How To Legally Record And Sell A Cover Song In 3 Steps

Whichever you choose, make sure to know what obligations you have for your song. CD Baby put together this awesome quick-read on public domain vs. cover songs.

2. Release – Depending on your song selection, you will be required to complete several or few steps before you’re able to release, as far as securing proper licenses. Once you’re cleared to release, create a single release campaign. In addition to the release, consider giving the song away to friends and family as a holiday gift. I like that CD Baby now offers physical on-demand. This may be a good way to get physical CDs with nice artwork available without the upfront cost of having to get them pressed up on your own dime.

10 Steps To Building A Single Release Campaign

3. Marketing & Promotion – If your holiday song is great, it could land on a holiday playlist on Spotify or Apple Music or, if submitted in a timely manner, it could end up on a Pandora channel or Music Choice holiday channel. I personally like to listen to a holiday channels on Pandora from November 1st through December 31st.

pandora holiday channel

R&B/Pop Holiday Radio on Pandora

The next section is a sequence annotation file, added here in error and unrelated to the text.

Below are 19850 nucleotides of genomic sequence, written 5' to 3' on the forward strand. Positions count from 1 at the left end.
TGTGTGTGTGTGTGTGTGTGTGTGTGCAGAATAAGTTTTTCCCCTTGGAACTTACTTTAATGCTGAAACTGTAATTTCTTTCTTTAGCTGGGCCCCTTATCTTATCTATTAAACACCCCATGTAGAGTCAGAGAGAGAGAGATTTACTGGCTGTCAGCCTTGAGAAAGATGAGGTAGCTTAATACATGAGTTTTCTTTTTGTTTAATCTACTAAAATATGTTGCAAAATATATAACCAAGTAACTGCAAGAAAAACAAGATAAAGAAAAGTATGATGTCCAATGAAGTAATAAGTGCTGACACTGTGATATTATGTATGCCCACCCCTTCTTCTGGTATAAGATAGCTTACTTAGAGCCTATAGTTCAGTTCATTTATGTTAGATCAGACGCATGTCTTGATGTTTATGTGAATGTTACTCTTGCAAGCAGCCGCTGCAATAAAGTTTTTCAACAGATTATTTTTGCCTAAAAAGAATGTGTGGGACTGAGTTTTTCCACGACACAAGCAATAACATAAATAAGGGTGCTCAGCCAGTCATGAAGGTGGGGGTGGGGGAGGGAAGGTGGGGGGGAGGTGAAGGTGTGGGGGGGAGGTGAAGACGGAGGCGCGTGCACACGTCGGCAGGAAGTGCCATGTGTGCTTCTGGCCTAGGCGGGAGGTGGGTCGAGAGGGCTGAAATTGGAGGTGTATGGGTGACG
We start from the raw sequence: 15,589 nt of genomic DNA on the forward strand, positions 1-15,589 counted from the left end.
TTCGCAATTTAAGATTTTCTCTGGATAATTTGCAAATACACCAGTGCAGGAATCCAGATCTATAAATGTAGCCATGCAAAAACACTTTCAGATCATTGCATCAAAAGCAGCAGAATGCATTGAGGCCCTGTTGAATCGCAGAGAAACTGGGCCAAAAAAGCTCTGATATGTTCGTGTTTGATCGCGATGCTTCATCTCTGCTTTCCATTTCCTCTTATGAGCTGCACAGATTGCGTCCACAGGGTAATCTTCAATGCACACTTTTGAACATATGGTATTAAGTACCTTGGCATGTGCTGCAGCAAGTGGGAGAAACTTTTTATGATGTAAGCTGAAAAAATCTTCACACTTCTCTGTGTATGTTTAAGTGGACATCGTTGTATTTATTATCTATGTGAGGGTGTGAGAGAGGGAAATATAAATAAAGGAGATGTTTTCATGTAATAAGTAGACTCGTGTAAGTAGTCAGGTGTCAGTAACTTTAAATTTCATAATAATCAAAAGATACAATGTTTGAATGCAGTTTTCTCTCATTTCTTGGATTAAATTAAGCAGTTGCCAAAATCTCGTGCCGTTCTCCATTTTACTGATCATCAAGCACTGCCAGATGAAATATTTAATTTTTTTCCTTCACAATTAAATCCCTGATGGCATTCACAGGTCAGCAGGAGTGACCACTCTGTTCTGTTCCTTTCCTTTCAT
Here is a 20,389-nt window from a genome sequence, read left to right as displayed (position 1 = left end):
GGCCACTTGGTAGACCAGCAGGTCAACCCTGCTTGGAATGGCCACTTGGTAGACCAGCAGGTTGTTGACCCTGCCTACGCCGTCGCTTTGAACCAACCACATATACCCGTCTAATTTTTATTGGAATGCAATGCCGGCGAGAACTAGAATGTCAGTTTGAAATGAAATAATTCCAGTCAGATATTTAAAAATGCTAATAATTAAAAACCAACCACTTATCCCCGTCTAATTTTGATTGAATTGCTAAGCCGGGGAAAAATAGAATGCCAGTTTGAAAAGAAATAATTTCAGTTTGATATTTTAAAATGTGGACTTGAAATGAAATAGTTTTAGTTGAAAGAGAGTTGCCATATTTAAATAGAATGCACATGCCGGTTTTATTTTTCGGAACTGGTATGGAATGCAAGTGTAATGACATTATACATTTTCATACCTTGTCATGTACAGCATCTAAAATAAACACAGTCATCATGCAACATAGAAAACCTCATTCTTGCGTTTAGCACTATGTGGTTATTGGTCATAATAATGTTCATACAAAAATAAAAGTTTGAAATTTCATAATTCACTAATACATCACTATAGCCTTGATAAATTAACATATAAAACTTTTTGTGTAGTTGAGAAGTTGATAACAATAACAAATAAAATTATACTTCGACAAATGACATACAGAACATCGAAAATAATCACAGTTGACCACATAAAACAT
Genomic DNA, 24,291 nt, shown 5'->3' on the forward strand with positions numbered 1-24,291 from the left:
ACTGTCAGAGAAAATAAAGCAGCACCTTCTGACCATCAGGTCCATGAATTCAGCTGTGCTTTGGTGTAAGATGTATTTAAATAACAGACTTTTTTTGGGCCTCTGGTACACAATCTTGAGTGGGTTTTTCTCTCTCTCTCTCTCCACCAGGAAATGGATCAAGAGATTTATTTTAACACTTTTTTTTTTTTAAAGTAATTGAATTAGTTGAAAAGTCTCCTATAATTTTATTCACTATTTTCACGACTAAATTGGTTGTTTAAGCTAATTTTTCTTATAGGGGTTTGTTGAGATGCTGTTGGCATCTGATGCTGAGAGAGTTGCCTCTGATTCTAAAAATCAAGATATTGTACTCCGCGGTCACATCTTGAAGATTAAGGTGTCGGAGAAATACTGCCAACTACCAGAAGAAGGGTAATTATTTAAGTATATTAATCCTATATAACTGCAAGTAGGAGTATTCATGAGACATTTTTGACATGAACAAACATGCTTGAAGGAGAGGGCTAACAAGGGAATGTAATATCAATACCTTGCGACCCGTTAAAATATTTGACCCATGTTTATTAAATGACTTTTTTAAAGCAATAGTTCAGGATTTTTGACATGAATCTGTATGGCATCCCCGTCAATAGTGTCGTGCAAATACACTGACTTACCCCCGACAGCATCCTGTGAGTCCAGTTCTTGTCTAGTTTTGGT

There’s also placement on retail radio. Hundreds of millions of shoppers will hit their local shopping center and mall this season; especially during the weeks leading up to and  immediately following Black Friday (Black Friday is a shopping day for a combination of reasons. As the first day after the last major holiday before Christmas, it marks the unofficial beginning of the Christmas shopping season. Additionally, many employers give their employees the day off as part of the Thanksgiving holiday weekend. Wikipedia). Background music and in-store music video networks are good opportunities for exposure; especially if you’ve delivered your song to Shazaam and SoundHound. When I owned my in-store music video network, I programmed holiday music for 150 youth-targeted retail stores. Every major retail chain plays holiday music, so submit as soon as possible to services such as PlayNetwork and Mood Media.